I had to try one of Local Press' cold pressed juices. The juice of the day was kale, spinach, mint, celery, coconut and apple juice. Small juices are $7 and large juices $10. These come in Local Press' personally branded glass bottles. Very cute and it tasted like apple juice.

My partner had the roast pumpkin, as well as the broccoli, cranberry, lentil and almond salad ($7.50). He enjoyed this but was also not impressed with the price.
A friend had the beef burger with tomatoes and spinach ($12). This was a small snack size version (not a full burger). The beef looked pink and fantastic. 
Another friend arrived a little later when the cafe had run out of the roasted pumpkin. Another salad had been put together consisting of beetroot, pumpkin, cucumber, eggplant and tomatoes.
 Food porn of some items from the sweets menu
Croissant ($6.50)

Brownie ($6.50)
Outdoors, there are timber planter crates filled with plants on either side of the outdoor area. I'm assuming these are fruit and vegetable plants but didn't have a chance to look closely. I do love the complete clash in furniture and brightly coloured seat cushions. It just works.
I noticed the cafe had provided a small water bowl for the numerous dogs that walk by. How thoughtful :)
Is it just me or are several cafes/restaurants in Canberra designing fit outs to include exposed brickwork, raw timber and a rustic look? They're popping up everywhere. Nevertheless, I like it. Local Press Cafe has a great casual vibe and I love how they've tried to make the cafe cosy, as if you are entering someone's home. The cushions to make diners more comfortable, fruit on the table for anyone to grab, and a water bowl for dogs are all very thoughtful ideas. I found staff are friendly and attentive. It didn't take long for coffees to come out either. Everyone at the table were pleased with their meals. I honestly couldn't fault anything that I ate. The only downside to lunch is the price. $7.50 for a small serving of each item is pretty expensive. My whole plate cost $22.50. Including my juice, the total cost was $29.50 and I wasn't full. I think I'd prefer to go elsewhere for lunch. In saying that, I'm still eager to try breakfast/brunch here.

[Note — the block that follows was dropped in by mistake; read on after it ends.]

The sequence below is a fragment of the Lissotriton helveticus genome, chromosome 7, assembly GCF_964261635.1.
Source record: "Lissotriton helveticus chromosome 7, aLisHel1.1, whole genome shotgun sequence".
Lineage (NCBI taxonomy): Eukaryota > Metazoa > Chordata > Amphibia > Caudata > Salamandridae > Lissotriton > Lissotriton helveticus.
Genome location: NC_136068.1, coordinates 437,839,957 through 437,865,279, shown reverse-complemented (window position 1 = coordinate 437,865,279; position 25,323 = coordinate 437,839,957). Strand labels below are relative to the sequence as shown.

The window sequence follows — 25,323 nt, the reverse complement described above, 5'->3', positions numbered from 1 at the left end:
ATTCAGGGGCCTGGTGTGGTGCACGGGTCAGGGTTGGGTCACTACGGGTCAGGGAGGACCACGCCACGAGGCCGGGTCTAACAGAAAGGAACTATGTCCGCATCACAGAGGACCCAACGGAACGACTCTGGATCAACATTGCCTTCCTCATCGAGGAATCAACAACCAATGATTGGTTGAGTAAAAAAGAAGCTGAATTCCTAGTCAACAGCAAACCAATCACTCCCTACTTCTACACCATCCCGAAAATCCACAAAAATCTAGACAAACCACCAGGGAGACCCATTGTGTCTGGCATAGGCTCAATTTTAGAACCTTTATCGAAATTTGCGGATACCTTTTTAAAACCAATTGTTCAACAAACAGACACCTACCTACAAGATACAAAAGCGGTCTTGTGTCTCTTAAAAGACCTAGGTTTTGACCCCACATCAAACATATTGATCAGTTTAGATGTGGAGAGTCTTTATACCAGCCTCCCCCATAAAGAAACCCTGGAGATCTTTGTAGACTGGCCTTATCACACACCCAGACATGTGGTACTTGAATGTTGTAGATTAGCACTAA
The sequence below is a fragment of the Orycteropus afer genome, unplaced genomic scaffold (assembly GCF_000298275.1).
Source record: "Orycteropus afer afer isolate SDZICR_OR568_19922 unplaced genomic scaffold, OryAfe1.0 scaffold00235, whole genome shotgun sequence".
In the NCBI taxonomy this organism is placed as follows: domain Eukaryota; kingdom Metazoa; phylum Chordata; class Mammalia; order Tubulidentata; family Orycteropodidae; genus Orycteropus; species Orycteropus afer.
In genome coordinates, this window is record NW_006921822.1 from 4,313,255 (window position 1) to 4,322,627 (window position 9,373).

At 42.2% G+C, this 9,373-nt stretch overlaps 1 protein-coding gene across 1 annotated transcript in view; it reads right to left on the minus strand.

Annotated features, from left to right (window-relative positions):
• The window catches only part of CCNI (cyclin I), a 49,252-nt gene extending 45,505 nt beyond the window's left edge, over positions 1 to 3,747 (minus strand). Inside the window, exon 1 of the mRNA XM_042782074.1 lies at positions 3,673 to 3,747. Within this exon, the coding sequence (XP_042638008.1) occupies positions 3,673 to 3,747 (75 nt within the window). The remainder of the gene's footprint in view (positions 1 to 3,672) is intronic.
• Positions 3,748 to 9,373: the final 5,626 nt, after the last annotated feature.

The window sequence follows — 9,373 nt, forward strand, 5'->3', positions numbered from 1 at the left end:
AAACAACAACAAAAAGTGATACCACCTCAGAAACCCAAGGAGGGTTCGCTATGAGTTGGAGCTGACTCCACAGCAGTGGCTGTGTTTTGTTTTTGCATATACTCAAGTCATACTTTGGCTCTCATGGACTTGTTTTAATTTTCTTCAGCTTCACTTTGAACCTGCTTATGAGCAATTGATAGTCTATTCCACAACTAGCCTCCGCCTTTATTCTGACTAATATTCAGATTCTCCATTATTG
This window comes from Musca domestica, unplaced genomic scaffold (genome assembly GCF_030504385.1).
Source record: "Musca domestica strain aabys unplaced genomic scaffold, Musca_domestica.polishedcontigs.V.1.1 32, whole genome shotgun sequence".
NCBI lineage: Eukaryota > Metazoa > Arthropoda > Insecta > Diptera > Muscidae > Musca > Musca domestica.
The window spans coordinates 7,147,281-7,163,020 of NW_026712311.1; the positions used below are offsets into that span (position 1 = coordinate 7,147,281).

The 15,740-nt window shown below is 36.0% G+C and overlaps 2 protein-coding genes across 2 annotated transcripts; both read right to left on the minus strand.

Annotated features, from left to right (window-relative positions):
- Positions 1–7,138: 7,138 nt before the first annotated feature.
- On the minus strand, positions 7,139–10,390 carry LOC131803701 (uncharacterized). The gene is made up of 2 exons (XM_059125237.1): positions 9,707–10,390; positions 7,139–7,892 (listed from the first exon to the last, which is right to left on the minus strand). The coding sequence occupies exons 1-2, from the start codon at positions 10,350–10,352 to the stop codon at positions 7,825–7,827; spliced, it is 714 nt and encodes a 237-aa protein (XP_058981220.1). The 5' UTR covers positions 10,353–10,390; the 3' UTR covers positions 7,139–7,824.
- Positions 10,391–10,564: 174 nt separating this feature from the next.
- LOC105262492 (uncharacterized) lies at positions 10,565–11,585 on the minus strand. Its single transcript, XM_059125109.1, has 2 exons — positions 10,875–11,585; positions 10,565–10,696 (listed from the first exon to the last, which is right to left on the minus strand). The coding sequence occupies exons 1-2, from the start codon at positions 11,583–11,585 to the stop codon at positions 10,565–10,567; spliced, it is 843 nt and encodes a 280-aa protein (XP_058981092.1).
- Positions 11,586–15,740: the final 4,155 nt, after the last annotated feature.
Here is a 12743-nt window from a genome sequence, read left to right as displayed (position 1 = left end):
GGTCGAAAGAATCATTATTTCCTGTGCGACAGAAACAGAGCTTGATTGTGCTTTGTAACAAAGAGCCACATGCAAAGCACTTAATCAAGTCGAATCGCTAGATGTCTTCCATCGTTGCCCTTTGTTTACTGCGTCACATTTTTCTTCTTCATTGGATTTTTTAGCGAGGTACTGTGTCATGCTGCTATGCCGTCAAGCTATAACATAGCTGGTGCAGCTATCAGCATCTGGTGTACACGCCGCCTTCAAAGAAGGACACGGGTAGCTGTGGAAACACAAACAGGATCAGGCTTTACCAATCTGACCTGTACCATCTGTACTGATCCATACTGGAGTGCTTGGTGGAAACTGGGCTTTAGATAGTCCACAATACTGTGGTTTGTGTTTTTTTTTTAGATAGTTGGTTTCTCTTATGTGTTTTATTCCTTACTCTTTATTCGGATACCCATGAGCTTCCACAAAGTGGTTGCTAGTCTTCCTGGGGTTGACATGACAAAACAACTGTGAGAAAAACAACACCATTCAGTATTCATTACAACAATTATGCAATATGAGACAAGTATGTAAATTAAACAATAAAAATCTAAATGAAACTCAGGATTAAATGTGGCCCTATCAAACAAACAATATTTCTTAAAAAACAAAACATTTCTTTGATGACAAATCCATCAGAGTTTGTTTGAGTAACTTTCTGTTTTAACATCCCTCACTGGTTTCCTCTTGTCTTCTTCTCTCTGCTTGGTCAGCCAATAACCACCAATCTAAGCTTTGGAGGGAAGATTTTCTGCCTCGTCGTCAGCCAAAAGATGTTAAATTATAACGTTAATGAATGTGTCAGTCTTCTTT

the view of the lake
So overall, awesome fit out and personal touches, great atmosphere, healthy and tasty food, and good service. It's just a little expensive for the portions you are served.

Check out their Facebook for updates.

Foodgasm 7/10

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Thursday, 17 April 2014

Lunch @ Gozleme Cafe

After raving about my first time breakfasting at Gozleme Cafe to work mates a couple of weeks ago, we organised to have lunch there one weekday. A selection of gozleme and borek were ordered to share between the four of us. Forks and knives were provided by the wait staff, however no plates were given, so we weren't sure how to proceed with eating. Hands it is! All gozleme are served on thin wooden chopping boards. The mince meat gozleme ($8) was served still steaming. Filled with a thin scattering of herbed beef mince, onion, parsley, pepper and sprinkled with lemon juice, this was a great start to lunch. The gozleme skin is so soft to bite in to. I would have preferred some more mince in my greediness, but the flavours were all there.